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Old 12-17-2010, 01:58 AM   #1
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Default No carbonation in bottles after 4 days...should I worry?

I normally use 5oz corn sugar to bottle, however this time I made a spiced holiday ale to hand out as presents to people and I thought "I know, I'll use brown sugar as priming sugar instead." So I looked that up on here, everything I found said to use 2/3rd cups of brown sugar in two cups of water, so I did. I boiled it and let it cool, like I normally would, and then I bottled. It's been four days and there is no hint of carbonation even. When I used corn sugar, it's usually at least lightly carbonated after three days. I still have time to recrack these bottles, pour them out, and priming sugar the batch again, but I don't want to do that and have it be hyper-carbonated or something. Can anyone shead any light on this at all? Should I be worried?

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Old 12-17-2010, 02:22 AM   #2
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Don't attempt to add more sugar to these bottles!!

Go drink something else, give your beers at least two weeks to carb and condition. Brown sugar is a bit more complex so it would reason that it will take longer for the yeast to process it, but have no fear your beer will carbonate.

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Old 12-17-2010, 02:27 AM   #3
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Yeah, I figured that adding more sugar would be a bit extreme, haha. The logical part of my brain KNOWS that it's sugar and will have the same effect as corn sugar, but the part of me that worries thinks about the fact that I've never used brown sugar before and am afraid it won't work.

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Old 12-17-2010, 02:27 AM   #4
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4 days is nothing. Relax and have one of your other homebrews.

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Old 12-17-2010, 11:25 AM   #5
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Thanks for putting my mind at ease. It's just that I mostly keg my beer now, and the ones that I have bottled recently with corn sugar usually have some carbonation after a few days.RDWHAHB right?

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Old 12-17-2010, 12:00 PM   #6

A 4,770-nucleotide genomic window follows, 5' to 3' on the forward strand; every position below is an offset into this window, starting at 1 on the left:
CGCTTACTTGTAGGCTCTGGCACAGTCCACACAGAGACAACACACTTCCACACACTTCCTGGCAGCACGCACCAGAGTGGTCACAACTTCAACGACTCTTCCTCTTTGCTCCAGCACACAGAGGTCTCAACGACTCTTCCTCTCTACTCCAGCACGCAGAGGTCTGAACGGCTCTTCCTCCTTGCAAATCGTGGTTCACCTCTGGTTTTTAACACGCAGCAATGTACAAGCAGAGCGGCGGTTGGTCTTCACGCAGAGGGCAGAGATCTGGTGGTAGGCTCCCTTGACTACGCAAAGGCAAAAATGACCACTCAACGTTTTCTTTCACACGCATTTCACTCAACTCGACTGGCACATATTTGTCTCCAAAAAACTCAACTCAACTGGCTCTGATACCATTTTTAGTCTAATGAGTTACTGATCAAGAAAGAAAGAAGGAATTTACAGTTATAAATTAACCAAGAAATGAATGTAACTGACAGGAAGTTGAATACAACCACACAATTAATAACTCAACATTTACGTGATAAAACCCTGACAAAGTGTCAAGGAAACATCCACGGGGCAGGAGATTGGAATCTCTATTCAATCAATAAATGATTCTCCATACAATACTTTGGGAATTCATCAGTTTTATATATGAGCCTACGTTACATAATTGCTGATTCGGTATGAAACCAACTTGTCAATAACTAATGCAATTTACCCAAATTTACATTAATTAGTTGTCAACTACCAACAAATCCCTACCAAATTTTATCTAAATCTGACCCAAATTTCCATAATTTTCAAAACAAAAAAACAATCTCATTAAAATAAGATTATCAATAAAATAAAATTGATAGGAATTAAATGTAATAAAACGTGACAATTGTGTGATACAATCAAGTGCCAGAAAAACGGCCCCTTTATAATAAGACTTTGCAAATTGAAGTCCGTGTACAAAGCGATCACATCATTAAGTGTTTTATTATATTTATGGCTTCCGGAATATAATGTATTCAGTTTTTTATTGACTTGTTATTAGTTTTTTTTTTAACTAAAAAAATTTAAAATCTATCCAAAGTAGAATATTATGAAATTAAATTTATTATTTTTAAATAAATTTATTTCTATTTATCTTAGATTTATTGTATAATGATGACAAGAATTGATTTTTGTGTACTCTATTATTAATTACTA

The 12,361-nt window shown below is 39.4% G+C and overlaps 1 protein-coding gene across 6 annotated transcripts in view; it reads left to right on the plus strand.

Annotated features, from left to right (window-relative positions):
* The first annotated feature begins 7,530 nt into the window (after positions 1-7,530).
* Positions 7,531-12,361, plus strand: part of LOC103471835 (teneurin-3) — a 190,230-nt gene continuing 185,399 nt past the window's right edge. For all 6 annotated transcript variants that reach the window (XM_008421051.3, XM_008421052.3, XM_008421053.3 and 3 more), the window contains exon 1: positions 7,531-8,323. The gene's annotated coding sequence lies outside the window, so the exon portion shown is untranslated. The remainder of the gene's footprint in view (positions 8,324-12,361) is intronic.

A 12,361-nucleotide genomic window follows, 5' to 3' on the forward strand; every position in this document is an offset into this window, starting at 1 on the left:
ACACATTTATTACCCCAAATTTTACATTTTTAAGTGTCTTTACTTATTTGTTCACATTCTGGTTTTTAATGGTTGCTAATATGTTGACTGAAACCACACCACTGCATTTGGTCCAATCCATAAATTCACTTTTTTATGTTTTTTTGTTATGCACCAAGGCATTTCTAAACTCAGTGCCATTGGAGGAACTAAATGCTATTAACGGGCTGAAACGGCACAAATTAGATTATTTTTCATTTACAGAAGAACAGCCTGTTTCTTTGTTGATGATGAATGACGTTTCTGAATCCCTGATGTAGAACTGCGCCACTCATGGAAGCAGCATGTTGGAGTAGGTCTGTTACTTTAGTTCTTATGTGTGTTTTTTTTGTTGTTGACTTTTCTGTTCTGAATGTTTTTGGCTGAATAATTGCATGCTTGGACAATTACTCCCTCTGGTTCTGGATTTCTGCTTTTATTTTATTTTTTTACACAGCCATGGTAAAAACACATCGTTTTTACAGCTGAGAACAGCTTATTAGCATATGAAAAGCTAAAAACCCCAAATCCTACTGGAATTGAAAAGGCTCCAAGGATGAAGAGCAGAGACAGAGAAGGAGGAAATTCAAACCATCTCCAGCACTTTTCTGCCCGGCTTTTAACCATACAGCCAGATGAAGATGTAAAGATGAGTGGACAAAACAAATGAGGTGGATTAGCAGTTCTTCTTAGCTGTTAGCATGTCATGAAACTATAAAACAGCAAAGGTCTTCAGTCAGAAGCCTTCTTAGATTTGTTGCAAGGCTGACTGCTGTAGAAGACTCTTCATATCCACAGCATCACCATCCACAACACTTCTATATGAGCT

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Quote:
Originally Posted by dukerutledge View Post
Don't attempt to add more sugar to these bottles!!

Go drink something else, give your beers at least two weeks to carb and condition. Brown sugar is a bit more complex so it would reason that it will take longer for the yeast to process it, but have no fear your beer will carbonate.
3 Weeks at 70* F is the MINIMUM time recommended for bottle carbing!

If its colder than 70* it will take longer. As others have said, 4 days is nothing. The key to being able to wait 3 weeks you may ask? Brew more then you will always have a beer coming into the pipeline
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Old 12-17-2010, 12:05 PM   #7
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Of course!!! I wasnt thinking about the temperature! It's probably 59-60 where the bottles are. I need to move them up from the basement asap!

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Old 12-17-2010, 12:07 PM   #8
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Of course!!! I wasnt thinking about the temperature! It's probably 59-60 where the bottles are. I need to move them up from the basement asap!
There ya go
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Old 12-20-2010, 06:30 PM   #9
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If you really want to do everything possible to speed up carbonation becuase these are christmas gifts, not valentines gifts, try agitating the yeast in each bottle once a day. Not quite shake, but flip the bottles over a few times. This will resuspend the yeast and help speed things up a little...

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Old 12-20-2010, 06:53 PM   #10
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Oh wow, I didnt know that. Thanks for the tip!

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